12 countries all the way from Benin, Cote dIvoire, Togo, and
Gabon in West Africa as far east as Uganda, Rwanda and Burundi.
Im planning to meet with nine presidents in Abidjan, Cote
dIvoire. My focus will be to meet in the spirit of Jesus.
I have seen presidents of warring countries sit down in the spirit
of Jesus and as a result two major wars have stopped. Weve
had national prayer breakfasts in countries like Rwanda and Burundi
where the presidents, the members of Parliament, the Supreme Court
justices, the top business people and the leaders of the Hutus and
Tutsis tribes that have been [fighting] for decades
all came together.
My faith allows me to
put my job into perspective. I no longer worry. I trust God. As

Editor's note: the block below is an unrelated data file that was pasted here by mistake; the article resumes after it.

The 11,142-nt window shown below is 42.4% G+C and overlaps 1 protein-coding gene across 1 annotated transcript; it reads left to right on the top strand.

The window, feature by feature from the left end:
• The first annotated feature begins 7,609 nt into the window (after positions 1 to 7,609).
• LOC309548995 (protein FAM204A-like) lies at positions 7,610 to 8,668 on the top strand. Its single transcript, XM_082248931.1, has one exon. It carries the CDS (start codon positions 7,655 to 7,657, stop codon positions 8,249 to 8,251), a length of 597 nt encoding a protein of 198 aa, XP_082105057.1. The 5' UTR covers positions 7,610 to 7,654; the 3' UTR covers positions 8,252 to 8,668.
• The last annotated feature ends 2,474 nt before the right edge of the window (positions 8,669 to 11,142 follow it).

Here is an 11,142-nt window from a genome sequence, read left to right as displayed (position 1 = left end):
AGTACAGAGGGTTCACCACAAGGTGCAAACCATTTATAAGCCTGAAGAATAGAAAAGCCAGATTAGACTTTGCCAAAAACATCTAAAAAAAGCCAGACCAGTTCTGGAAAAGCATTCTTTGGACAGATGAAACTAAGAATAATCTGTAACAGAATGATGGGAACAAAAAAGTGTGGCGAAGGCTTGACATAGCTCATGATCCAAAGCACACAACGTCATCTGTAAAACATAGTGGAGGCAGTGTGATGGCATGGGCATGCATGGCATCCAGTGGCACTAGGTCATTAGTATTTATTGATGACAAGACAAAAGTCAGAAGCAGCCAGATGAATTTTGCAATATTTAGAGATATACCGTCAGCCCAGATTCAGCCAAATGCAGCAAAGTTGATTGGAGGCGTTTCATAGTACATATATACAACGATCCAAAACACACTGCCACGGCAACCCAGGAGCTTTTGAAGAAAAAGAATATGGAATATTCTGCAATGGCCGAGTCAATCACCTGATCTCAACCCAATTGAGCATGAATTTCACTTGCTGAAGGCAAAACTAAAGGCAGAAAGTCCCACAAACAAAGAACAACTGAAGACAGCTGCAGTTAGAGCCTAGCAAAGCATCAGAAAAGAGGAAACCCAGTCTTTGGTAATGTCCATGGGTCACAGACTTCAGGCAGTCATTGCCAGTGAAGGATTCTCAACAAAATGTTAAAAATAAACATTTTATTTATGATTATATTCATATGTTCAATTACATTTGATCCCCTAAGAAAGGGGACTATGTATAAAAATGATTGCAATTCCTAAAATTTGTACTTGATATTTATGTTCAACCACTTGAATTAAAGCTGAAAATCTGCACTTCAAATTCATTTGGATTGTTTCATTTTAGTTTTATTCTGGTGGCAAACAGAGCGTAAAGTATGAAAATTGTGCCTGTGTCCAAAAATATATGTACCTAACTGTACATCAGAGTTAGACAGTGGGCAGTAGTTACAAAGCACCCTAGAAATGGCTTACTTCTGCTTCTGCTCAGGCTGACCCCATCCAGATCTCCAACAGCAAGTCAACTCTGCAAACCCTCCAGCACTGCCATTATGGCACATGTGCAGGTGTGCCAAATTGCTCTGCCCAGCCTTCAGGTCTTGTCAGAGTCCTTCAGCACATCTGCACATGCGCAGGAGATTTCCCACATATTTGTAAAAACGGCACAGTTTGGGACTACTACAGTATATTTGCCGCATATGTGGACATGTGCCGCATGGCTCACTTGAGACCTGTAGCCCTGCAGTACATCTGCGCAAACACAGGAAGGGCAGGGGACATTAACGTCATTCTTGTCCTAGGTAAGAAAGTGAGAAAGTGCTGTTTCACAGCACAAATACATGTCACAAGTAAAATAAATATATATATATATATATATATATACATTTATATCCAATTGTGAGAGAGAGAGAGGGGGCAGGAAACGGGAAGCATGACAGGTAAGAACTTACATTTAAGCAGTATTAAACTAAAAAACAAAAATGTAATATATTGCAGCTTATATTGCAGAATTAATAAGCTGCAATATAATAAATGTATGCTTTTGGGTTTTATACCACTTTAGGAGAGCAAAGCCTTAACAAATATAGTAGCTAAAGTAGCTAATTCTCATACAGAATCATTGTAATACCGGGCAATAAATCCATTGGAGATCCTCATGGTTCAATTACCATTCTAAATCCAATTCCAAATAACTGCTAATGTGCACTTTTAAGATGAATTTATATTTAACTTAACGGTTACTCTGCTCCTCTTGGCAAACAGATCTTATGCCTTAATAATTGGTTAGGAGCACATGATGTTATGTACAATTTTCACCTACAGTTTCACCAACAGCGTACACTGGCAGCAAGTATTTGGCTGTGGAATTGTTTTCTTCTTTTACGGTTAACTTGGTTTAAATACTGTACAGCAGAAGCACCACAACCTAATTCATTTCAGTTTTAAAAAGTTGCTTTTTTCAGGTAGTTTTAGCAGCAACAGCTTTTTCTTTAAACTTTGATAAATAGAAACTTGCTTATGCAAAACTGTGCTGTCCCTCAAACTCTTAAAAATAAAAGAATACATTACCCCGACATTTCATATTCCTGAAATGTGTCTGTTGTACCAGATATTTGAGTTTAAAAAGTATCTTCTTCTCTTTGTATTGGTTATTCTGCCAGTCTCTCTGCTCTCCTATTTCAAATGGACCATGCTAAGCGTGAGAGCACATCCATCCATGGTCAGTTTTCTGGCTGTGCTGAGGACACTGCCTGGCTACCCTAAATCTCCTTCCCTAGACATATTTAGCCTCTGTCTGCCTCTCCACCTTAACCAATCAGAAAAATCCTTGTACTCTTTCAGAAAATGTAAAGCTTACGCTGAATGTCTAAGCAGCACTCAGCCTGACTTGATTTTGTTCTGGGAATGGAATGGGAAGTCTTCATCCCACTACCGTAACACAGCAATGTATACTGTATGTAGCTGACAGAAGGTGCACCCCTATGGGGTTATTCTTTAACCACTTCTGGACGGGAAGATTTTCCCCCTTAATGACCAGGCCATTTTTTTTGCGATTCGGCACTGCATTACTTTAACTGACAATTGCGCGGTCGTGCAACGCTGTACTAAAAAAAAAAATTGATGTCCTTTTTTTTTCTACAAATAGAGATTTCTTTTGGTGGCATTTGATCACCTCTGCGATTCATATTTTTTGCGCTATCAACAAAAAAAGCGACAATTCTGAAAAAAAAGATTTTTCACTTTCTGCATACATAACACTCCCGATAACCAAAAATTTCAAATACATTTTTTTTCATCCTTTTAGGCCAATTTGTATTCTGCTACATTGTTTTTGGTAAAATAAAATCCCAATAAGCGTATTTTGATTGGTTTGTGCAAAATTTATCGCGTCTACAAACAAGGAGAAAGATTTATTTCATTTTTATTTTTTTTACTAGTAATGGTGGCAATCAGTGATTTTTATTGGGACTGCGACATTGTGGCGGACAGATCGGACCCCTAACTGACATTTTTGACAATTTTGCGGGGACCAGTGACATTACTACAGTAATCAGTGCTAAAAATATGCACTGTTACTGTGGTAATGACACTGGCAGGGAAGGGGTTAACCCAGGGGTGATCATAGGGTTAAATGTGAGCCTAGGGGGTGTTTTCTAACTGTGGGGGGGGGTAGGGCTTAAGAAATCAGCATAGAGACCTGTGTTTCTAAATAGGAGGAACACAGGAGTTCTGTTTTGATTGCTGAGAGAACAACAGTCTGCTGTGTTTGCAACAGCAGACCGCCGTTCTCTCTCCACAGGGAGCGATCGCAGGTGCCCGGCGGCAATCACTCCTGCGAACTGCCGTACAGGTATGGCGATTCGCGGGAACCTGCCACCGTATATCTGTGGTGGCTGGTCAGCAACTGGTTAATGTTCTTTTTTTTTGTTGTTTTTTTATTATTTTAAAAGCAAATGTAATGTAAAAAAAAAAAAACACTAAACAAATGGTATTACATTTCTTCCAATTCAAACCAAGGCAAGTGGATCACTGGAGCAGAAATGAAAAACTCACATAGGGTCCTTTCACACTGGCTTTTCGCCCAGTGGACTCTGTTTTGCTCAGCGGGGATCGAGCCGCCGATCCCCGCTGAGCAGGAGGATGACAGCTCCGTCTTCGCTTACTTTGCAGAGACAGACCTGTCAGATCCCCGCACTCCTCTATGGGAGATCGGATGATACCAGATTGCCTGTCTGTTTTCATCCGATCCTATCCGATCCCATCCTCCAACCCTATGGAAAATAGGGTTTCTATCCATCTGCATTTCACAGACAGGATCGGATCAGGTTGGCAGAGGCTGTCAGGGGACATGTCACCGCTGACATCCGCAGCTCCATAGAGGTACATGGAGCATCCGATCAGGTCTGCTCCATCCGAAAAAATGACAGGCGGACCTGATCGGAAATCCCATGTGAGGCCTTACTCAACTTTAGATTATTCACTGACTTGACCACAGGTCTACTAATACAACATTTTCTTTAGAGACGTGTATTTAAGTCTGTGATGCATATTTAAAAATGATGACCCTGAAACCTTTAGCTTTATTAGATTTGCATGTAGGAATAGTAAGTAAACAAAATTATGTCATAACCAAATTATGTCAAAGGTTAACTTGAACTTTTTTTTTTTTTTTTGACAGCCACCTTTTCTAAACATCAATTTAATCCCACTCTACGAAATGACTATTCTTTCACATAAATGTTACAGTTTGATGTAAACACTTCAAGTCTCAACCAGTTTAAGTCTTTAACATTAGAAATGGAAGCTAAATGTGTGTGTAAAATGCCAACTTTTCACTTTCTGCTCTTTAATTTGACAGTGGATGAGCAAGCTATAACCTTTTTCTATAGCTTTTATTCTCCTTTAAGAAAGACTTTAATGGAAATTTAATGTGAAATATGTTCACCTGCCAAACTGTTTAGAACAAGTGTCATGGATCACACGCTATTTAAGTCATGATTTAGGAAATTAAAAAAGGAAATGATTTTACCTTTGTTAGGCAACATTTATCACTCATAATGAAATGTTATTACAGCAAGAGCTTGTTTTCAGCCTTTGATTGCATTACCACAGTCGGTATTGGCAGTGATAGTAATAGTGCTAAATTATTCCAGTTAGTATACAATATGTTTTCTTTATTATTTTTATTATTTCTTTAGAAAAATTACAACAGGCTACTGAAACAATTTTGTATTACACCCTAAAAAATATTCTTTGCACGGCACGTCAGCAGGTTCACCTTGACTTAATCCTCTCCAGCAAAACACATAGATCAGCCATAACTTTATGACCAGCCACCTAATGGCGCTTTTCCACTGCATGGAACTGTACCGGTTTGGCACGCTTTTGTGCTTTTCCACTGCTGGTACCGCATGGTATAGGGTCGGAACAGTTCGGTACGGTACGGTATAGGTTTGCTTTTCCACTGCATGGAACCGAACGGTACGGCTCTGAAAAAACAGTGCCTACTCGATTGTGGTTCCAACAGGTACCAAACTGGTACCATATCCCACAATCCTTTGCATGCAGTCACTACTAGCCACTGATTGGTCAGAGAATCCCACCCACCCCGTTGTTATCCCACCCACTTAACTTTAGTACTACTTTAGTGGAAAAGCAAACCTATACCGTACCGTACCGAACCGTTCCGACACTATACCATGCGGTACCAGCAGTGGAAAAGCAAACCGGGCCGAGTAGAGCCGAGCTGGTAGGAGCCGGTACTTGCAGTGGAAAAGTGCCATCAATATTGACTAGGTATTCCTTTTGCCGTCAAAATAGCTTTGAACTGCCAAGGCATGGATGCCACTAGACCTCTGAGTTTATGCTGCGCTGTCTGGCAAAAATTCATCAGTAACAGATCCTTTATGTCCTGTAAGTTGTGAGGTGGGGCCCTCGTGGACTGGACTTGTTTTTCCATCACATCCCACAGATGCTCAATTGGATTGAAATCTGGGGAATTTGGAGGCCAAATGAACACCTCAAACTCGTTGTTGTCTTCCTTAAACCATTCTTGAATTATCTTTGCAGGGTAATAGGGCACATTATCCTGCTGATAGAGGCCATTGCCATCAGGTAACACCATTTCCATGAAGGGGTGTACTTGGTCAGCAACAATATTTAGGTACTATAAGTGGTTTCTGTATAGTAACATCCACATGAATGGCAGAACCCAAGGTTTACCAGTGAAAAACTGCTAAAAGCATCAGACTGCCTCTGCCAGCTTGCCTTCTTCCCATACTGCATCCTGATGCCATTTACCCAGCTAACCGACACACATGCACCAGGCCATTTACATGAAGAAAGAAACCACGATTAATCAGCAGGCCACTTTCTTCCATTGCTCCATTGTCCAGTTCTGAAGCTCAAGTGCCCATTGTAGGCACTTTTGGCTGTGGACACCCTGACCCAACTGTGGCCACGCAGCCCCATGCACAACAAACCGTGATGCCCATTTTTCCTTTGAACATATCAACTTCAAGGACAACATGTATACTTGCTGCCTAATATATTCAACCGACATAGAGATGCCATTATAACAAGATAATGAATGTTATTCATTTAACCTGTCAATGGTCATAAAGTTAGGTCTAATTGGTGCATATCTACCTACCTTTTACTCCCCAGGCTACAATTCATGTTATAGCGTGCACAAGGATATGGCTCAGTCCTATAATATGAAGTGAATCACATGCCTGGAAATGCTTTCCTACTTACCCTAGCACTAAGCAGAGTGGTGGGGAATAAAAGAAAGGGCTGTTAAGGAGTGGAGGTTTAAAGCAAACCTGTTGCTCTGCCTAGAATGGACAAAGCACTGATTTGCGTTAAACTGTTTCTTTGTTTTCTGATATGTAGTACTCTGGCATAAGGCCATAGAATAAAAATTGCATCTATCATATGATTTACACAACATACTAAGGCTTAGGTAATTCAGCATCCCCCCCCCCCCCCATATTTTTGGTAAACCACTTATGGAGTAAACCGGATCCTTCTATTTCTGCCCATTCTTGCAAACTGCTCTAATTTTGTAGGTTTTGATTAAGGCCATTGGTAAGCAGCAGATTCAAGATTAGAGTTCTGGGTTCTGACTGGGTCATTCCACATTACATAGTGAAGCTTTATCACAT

a senator for Oklahoma, I am very much concerned with my committee
responsibilities and all the other issues in which my constituents
are interested. But I no longer worry. I do it all in the spirit
of Christ. Its tempting for senators to look in the mirror
and think of themselves as being one of the most important 100 people
in America; but in reality, were just servants of the people.
And I trust God with my legislative goals and the issues that are
important to my constituents.
EVANGEL: Some people
say that Christians shouldnt be involved in the political
the other side has always been involved. Thats the problem
weve had. All the atheists were involved. All those who fought
against prayer in public schools were involved. Then all of a sudden